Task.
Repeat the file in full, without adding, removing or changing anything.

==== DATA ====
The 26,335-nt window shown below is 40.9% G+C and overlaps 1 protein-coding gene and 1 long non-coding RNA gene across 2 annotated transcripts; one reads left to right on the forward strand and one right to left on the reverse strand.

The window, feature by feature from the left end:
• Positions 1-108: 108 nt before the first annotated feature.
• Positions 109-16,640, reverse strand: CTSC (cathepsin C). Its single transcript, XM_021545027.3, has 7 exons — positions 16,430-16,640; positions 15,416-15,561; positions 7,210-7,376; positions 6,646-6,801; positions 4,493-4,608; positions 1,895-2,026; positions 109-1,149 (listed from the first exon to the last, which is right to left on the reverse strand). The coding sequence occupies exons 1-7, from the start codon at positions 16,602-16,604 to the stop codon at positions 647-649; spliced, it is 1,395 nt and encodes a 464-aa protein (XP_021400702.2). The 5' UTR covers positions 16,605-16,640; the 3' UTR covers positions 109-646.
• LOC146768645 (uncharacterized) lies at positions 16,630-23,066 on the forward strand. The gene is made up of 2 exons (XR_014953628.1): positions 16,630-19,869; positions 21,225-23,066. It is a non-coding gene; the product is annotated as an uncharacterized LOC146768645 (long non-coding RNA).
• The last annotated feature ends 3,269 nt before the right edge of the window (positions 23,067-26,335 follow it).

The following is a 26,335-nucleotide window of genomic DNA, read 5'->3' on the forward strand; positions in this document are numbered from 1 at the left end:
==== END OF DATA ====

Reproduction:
The 26,335-nt window shown below is 40.9% G+C and overlaps 1 protein-coding gene and 1 long non-coding RNA gene across 2 annotated transcripts; one reads left to right on the forward strand and one right to left on the reverse strand.

The window, feature by feature from the left end:
• Positions 1-108: 108 nt before the first annotated feature.
• Positions 109-16,640, reverse strand: CTSC (cathepsin C). Its single transcript, XM_021545027.3, has 7 exons — positions 16,430-16,640; positions 15,416-15,561; positions 7,210-7,376; positions 6,646-6,801; positions 4,493-4,608; positions 1,895-2,026; positions 109-1,149 (listed from the first exon to the last, which is right to left on the reverse strand). The coding sequence occupies exons 1-7, from the start codon at positions 16,602-16,604 to the stop codon at positions 647-649; spliced, it is 1,395 nt and encodes a 464-aa protein (XP_021400702.2). The 5' UTR covers positions 16,605-16,640; the 3' UTR covers positions 109-646.
• LOC146768645 (uncharacterized) lies at positions 16,630-23,066 on the forward strand. The gene is made up of 2 exons (XR_014953628.1): positions 16,630-19,869; positions 21,225-23,066. It is a non-coding gene; the product is annotated as an uncharacterized LOC146768645 (long non-coding RNA).
• The last annotated feature ends 3,269 nt before the right edge of the window (positions 23,067-26,335 follow it).

The following is a 26,335-nucleotide window of genomic DNA, read 5'->3' on the forward strand; positions in this document are numbered from 1 at the left end: